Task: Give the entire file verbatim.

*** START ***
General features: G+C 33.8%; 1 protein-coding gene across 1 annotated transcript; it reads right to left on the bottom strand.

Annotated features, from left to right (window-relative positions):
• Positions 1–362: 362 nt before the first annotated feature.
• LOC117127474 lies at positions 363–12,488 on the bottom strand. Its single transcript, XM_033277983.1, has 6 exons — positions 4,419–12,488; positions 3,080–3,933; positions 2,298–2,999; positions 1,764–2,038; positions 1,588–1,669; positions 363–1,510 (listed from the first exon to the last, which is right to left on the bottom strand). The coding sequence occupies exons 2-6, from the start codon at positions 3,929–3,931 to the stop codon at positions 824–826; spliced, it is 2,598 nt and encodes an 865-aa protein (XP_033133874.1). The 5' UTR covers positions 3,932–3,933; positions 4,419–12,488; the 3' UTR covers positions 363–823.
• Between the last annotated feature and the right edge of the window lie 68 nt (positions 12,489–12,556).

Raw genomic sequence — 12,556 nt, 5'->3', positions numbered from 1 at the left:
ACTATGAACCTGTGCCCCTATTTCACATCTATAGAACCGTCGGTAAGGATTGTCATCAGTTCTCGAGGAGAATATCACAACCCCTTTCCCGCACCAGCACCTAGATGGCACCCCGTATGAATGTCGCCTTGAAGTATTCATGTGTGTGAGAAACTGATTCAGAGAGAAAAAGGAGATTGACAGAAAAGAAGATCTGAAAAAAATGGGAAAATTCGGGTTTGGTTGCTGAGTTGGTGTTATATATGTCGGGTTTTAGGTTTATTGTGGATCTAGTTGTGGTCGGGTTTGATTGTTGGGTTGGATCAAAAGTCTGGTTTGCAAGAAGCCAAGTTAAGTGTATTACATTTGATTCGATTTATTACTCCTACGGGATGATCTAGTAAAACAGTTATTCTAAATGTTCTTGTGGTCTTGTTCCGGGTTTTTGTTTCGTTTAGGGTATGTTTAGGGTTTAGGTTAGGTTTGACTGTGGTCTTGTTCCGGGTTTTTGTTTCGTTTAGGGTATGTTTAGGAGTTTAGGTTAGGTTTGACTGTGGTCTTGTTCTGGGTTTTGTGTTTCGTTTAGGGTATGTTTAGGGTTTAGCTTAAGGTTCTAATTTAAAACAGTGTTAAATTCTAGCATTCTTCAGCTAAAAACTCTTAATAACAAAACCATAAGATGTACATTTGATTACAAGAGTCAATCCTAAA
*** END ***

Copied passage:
General features: G+C 33.8%; 1 protein-coding gene across 1 annotated transcript; it reads right to left on the bottom strand.

Annotated features, from left to right (window-relative positions):
• Positions 1–362: 362 nt before the first annotated feature.
• LOC117127474 lies at positions 363–12,488 on the bottom strand. Its single transcript, XM_033277983.1, has 6 exons — positions 4,419–12,488; positions 3,080–3,933; positions 2,298–2,999; positions 1,764–2,038; positions 1,588–1,669; positions 363–1,510 (listed from the first exon to the last, which is right to left on the bottom strand). The coding sequence occupies exons 2-6, from the start codon at positions 3,929–3,931 to the stop codon at positions 824–826; spliced, it is 2,598 nt and encodes an 865-aa protein (XP_033133874.1). The 5' UTR covers positions 3,932–3,933; positions 4,419–12,488; the 3' UTR covers positions 363–823.
• Between the last annotated feature and the right edge of the window lie 68 nt (positions 12,489–12,556).

Raw genomic sequence — 12,556 nt, 5'->3', positions numbered from 1 at the left:
ACTATGAACCTGTGCCCCTATTTCACATCTATAGAACCGTCGGTAAGGATTGTCATCAGTTCTCGAGGAGAATATCACAACCCCTTTCCCGCACCAGCACCTAGATGGCACCCCGTATGAATGTCGCCTTGAAGTATTCATGTGTGTGAGAAACTGATTCAGAGAGAAAAAGGAGATTGACAGAAAAGAAGATCTGAAAAAAATGGGAAAATTCGGGTTTGGTTGCTGAGTTGGTGTTATATATGTCGGGTTTTAGGTTTATTGTGGATCTAGTTGTGGTCGGGTTTGATTGTTGGGTTGGATCAAAAGTCTGGTTTGCAAGAAGCCAAGTTAAGTGTATTACATTTGATTCGATTTATTACTCCTACGGGATGATCTAGTAAAACAGTTATTCTAAATGTTCTTGTGGTCTTGTTCCGGGTTTTTGTTTCGTTTAGGGTATGTTTAGGGTTTAGGTTAGGTTTGACTGTGGTCTTGTTCCGGGTTTTTGTTTCGTTTAGGGTATGTTTAGGAGTTTAGGTTAGGTTTGACTGTGGTCTTGTTCTGGGTTTTGTGTTTCGTTTAGGGTATGTTTAGGGTTTAGCTTAAGGTTCTAATTTAAAACAGTGTTAAATTCTAGCATTCTTCAGCTAAAAACTCTTAATAACAAAACCATAAGATGTACATTTGATTACAAGAGTCAATCCTAAA